Liquor is legal, but when it comes to after-dark revelry, things sure seemed a lot more fun when it was forbidden fruit, didn't they? From roaring rags and spiffy suits to the underground secrecy and sexiness of the soirees, there's much to romanticize about the Prohibition era, and we're noting references to these covertly debauched times more and more lately when we go out. Is it HBO's Boardwalk Empireor the buzz about another illicit substance soon becoming legal? Who knows, but right now, "speakeasies" are the new not-so-underground lounge trend.
At La Descarga, the bar on Western Avenue that replaced grimy gay dive The Blacklite in February, reservations are recommended to get in and you'll need to be attired in somewhat appropriate clothing (no baseball hats, shorts or flip-flops). Upon our virgin visit there last week, we walked up a dingy stairway into what looked like a dilapidated hotel room. A pretty gal sitting at a desk checked us off, then got up and opened the doors to an armoire filled with Ricky Ricardo garb. We walked through and — voila! — we were inside a dark Cuban-style oasis boasting a fat roster of rum drinks and a separate, semiventilated room for puffing on cigars.
The Havana sultriness really heated up when a scantily clad burlesque babe (backed by live Latin musicians) writhed about the room. If you're lucky, she'll pick you out in the crowd for some special spotlight time.
Other L.A. nightspots to note in this old-timey theme context: downtown's dim-lit The Varnish (the site of an HBO Empire premiere bash) and The Mezz Bar inside the Alexandria Hotel downtown, which hosts era-appropriate jazz and burlesque, and recently was the setting for Velvet Hammer creator Michelle Carr's Berber Show. Carr's multimedia dance production was based on the life and times of German expressionist modern dancer Anita Berber, the muse of Weimar-era Berlin.
Then there's American Speakeasy, a monthly event billed as a "cultural revival fueled by artists, authors, performers, thinkers and doers" taking place at various bars around town (check their Facebook for the latest). Even the Weekly's own Jonathan Gold was on trend a couple weeks ago with his annual Speakeasy Cocktail Party at Union Station benefiting Zocalo Public Square.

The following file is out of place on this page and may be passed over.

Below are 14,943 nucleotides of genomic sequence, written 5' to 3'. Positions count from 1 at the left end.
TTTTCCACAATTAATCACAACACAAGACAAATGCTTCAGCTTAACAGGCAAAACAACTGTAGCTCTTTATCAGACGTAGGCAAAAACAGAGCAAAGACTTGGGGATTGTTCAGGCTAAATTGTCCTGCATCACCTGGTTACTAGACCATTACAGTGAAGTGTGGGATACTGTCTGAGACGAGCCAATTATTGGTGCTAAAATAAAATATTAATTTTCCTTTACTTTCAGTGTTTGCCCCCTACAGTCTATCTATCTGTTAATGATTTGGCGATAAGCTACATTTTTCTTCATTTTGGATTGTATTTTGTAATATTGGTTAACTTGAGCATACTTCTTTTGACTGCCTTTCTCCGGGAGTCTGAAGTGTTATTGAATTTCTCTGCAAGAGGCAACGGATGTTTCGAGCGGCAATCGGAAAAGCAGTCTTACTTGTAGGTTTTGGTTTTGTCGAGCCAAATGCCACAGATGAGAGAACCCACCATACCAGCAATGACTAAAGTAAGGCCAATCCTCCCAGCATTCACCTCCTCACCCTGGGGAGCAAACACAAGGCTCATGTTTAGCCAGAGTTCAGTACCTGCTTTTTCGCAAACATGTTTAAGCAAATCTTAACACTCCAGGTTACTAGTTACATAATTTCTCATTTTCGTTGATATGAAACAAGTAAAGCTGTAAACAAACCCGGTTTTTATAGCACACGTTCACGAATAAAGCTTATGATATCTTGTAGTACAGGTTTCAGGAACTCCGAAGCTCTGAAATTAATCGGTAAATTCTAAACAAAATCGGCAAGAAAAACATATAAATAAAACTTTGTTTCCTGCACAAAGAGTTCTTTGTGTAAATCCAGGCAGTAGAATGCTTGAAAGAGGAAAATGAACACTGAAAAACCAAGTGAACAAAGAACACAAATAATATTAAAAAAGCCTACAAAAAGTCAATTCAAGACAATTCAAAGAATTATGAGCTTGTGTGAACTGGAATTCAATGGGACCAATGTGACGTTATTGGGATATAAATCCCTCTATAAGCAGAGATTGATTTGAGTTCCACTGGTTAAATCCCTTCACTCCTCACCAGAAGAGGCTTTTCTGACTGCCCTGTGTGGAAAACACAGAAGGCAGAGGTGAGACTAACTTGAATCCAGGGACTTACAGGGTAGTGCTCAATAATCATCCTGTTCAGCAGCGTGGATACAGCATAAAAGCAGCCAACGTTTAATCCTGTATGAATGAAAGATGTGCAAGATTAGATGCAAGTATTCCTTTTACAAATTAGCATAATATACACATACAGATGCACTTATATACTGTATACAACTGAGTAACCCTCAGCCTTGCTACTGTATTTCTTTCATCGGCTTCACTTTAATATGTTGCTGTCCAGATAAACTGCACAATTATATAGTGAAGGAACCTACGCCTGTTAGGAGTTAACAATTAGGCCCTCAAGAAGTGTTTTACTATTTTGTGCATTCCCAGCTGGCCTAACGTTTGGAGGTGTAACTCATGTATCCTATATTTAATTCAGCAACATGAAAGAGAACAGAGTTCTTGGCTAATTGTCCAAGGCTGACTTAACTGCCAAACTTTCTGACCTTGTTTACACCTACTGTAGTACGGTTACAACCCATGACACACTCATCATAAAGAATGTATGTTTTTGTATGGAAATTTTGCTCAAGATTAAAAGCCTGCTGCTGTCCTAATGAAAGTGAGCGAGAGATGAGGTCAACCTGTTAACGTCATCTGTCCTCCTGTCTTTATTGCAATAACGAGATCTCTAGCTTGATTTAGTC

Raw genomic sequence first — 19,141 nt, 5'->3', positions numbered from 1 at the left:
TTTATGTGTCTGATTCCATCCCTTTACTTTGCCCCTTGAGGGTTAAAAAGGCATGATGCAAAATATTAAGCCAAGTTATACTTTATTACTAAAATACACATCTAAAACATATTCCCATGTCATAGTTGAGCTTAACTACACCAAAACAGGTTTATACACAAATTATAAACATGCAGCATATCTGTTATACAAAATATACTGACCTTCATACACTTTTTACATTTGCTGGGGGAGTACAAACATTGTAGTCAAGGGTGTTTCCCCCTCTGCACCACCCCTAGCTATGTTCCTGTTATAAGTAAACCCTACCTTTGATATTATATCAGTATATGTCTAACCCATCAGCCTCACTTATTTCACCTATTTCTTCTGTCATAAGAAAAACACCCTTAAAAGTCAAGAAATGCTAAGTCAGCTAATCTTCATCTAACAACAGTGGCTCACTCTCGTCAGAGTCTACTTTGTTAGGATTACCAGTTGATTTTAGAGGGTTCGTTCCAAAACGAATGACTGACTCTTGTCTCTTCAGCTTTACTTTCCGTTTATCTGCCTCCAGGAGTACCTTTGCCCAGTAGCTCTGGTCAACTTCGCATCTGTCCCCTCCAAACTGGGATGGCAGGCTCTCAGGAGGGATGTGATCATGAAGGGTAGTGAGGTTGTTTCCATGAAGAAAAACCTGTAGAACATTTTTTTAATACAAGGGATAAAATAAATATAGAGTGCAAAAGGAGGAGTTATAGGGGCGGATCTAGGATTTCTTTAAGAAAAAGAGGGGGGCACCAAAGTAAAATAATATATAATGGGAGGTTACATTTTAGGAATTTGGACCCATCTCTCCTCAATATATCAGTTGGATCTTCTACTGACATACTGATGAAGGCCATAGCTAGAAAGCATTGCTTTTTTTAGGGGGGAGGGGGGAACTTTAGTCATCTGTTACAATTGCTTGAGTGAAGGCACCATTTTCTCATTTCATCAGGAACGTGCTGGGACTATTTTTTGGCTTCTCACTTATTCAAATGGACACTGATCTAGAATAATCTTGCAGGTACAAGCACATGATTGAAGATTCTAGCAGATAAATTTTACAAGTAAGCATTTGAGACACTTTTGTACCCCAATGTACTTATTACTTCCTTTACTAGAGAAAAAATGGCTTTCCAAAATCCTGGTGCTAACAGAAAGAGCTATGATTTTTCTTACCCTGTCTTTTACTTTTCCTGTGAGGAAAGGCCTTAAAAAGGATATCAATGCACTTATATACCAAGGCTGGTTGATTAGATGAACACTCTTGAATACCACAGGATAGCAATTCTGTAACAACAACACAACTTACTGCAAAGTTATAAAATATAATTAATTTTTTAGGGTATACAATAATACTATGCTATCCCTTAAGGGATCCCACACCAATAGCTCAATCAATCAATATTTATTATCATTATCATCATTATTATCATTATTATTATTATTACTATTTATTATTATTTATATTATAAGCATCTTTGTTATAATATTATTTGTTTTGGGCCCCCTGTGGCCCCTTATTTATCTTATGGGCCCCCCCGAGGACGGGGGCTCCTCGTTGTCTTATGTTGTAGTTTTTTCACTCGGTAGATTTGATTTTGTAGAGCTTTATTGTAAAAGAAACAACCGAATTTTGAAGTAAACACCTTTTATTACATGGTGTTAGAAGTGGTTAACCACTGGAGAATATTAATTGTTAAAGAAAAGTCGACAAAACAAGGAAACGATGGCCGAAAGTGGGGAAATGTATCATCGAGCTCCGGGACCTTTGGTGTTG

Of course, today's real 'easies are entirely more sleazy than the above. We're talking underground parties and after-hours like those going off at Dinner House M and Sneaky Nietzsche, the fantastical fall fete downtown requiring masks and open minds for entry. Of course, the whole point of these kinds of bacchanals is that we don't speak too much about them, at least not in print. We don't want them to lose their magic or — as happened to organic music hubs like Echo Curio and Hyperion Tavern — get busted.
THIS IS HAPPENING
It's not exactly underground, but The Sex warehouse downtown has always brought on debauched flashbacks for this former L.A. raver. However, it wasn't until last Friday's Rhondavous (the official after party for LCD Soundsystem's Hollywood Bowl show) that we saw the space in full-on fog-machine, light-and-sweat-drenched, throb-athon mode.
Rhondavous — which takes the polysexual party usually at El Cid and pumps it bigger and bolder, both space- and guestwise — had members of Hot Chip and LCD rock the house, not surprisingly, at a very late hour. James Murphy (dressed in the same white suit he wore at the Bowl) didn't even get onstage till after 2 a.m. Gotta give him credit, too: One would think a headlining artist would want to chill out after playing a major gig like the Bowl, but there he was, burning up the turntables into the wee hours, inside a warehouse that felt like a crowded, colossal steam room.
Not so good for flamboyant hairdos, though we must note this event had the least of those we've seen. It was the straightest Rhonda we've ever been to. The crowd was still wonderfully diverse and the vibes were blissfully positive. To quote Murphy's "All My Friends," "If it's crowded, all the better, because we know we're gonna be up late/but if you're worried about the weather, then you picked the wrong place to stay."
Yep, it's all about after-concert shindigs for Nightranger lately. They've become a frequently more-fun alternative to sitting through an entire arena spectacle. Instead of seeing M.I.A. and Rye Rye at the Mayan, we did the official after party at Rock the Shocker at the Ecco on Cahuenga. We're digging the Baltimore rapper's new stuff more than that of her mentor right now, so why wouldn't we catch her in the more intimate venue? We weren't disappointed.
Dressed in a Day-Glo-fringed minidress, Rye Rye was a rhythmic, rump-shaking, mad-rapping dynamo, offering not only a near-full set complete with synchronized backup dancers but a good hour of dancing with fans and freaks on the floor before that.
Rock the Shocker is the meeting of two very different clubber minds: BoJesse Christopher (known for getting hotties to horde at velvet-roped venues such as My House and Hyde) and Bruce Perdew (of the Evil Club Empire's goth/industrial faves such as Perversion, Blue Mondays and Clockwork Orange). The crowd was the hodgepodge we expected: purple-haired, pierced punkettes, shutter-shade-sporting hipster b-boys, bootie-bumpin' hip-hop video vamps and random Hollywood clubster riffraff. The kind of mix you can't calculate, but just happens with promoters like these two at the helm.
MUGGING FOR THE CAMERA
Finally, it was Fashion Week once again in L.A. and, although somewhat wilted, we did manage to attend a few shows. Read our reviews on the Weekly's Style Council blog and check out our slide show this week for some timeless fashion — that of tiki enthusiasts. Tiki Farm's 10th Anniversary Bash and mug exhibit at La Luz de Jesus on Saturday night brought out the leopard and Hawaiian prints in droves, and apparently we were a thirsty lot: 30 gallons of Mai Tais cleared out in a little over an hour. Cowabunga!